The company publishes three Washington/Oregon books: Annuals, Perennials and Trees/Shrubs. These books are written by local gardeners and geared to plants that will grow in your area, have excellent color photos and descriptions right down to soil type, sun/shade, etc. You can compare the suggestions you've received with the books suggestions. Your library may have a copy.

Your county extension service (locate using google)will have your zone and is a good source for local info. If you find you have a septic system ask the extension for possibly a soil conservation department that could recommend planting for such an area.

I also caution building up soil around an established tree. Be aware roots of the tree extend out to the end of the branches (called the dripline) and can extend a few feet beyond. Mulch around the tree with a groundcover or 2" layer of an organic product.

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Originally Posted by herbalyn
What is the white object by the tree? Is a septic system in that area? Was some sewer or drain repair/replacement work done there recently? If work was done you will want to wait a season to do any planting. If that is the case a mulch cover would be a start. Should a septic system exist you will be limited in what can be planted there.

Check this website: www.lonepinepublishing.com
The company publishes three Washington/Oregon books: Annuals, Perennials and Trees/Shrubs. These books are written by local gardeners and geared to plants that will grow in your area, have excellent color photos and descriptions right down to soil type, sun/shade, etc. You can compare the suggestions you've received with the books suggestions. Your library may have a copy.

Your county extension service (locate using google)will have your zone and is a good source for local info. If you find you have a septic system ask the extension for possibly a soil conservation department that could recommend planting for such an area.

I also caution building up soil around an established tree. Be aware roots of the tree extend out to the end of the branches (called the dripline) and can extend a few feet beyond. Mulch around the tree with a groundcover or 2" layer of an organic product.



Thanks for the wonderful link! I will definately explore it further. The "white thing" I think you are referring to is a bucket that I put all my fallen apples in. We are JUST barely within city limits so we are on city services, no septic :wink:. There is also a box full of rakings on the right side of the picture facing the house. Maybe that was what you were referring too.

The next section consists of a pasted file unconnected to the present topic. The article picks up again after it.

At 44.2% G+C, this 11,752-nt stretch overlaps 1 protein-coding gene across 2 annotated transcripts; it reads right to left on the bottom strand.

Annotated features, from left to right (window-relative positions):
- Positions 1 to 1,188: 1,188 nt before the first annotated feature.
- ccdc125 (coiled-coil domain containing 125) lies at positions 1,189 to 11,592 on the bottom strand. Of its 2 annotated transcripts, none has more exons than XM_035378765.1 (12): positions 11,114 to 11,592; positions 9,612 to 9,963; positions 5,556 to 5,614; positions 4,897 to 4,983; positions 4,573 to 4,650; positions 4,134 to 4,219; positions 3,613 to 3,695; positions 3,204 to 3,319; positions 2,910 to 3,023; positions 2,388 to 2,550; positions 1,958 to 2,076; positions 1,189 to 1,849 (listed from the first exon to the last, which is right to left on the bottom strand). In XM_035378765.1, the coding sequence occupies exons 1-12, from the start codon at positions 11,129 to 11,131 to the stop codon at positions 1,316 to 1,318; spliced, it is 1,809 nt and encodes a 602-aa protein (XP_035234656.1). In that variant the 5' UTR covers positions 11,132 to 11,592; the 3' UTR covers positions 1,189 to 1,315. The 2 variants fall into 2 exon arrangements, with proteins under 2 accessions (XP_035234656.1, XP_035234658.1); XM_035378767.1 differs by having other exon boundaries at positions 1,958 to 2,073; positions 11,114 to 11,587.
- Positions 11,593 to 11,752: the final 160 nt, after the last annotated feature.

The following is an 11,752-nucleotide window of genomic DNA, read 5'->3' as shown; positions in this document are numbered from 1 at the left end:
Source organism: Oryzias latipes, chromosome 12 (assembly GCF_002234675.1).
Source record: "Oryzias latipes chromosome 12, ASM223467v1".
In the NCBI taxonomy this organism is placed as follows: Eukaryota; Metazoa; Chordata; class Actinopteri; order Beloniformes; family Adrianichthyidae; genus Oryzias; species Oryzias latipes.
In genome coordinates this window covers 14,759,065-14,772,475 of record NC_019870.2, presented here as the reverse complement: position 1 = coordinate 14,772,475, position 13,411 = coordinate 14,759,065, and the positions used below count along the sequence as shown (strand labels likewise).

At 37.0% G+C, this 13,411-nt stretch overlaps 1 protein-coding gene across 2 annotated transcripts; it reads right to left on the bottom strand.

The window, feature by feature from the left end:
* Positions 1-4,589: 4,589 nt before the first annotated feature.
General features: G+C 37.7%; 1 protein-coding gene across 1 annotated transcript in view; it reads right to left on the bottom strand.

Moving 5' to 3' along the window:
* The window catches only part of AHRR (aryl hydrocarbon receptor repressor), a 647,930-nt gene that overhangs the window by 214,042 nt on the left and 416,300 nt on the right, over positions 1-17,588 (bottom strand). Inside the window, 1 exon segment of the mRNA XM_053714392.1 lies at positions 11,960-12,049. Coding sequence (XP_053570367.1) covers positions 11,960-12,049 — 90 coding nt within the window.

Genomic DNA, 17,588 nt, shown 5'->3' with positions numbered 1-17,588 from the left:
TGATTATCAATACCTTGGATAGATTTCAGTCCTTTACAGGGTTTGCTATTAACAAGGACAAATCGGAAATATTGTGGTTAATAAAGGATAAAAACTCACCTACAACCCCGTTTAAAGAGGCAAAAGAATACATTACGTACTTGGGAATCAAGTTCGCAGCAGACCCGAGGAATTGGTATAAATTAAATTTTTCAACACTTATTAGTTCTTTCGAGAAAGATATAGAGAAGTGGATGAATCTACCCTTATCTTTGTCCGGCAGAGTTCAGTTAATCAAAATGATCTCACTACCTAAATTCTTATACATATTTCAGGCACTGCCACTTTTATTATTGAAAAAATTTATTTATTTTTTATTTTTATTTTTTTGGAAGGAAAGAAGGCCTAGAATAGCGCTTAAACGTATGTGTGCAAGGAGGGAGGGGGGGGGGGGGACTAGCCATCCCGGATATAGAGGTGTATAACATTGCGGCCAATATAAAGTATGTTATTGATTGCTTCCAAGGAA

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Yes to those city services of water and sewer. We have two septic vents with tops that look similar to that bucket. I thought the white object by the tree 'looked' like a bucket but never hurts to make certain.


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Consider choosing plants along the fence line high enough to block playing children from entering garden space but low enough so your view isn't blocked when backing out of your driveway. You might place a few objects of varying heights in that area and back the car out to arrive at the height you can see over. Avoid having to prune whenever possible.

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Have you thought about adding grass to the road, and put more flowers on the side??

I was just thinking, if that's an apple tree, you wouldn't want to have to go in the flower bed to pick apples.

It's just a thought...

[img][IMG]http://i8.photobucket.com/albums/a49/LF_from_MC/Land2.jpg[/img][/img]

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Originally Posted by herbalyn
Consider choosing plants along the fence line high enough to block playing children from entering garden space but low enough so your view isn't blocked when backing out of your driveway. You might place a few objects of varying heights in that area and back the car out to arrive at the height you can see over. Avoid having to prune whenever possible.


I've thought a lot about this. I really like Burning Bush. Don't know how asian that is but I like the firy red. Do you know if they are red like that all year or if they loose thier leaves? I also thought about planting grasses there or some Lavender. Again not sure how Asian that is but I'd like to try and stick to that. I don't mind if it's not ALL Asian. rose


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Originally Posted by LF from MC
Have you thought about adding grass to the road, and put more flowers on the side??

I was just thinking, if that's an apple tree, you wouldn't want to have to go in the flower bed to pick apples.

It's just a thought...

[img][IMG]http://i8.photobucket.com/albums/a49/LF_from_MC/Land2.jpg[/img][/img]


That is an interesting though! Will have to kick that idea around some!!

Thanks!!

flwr Meshella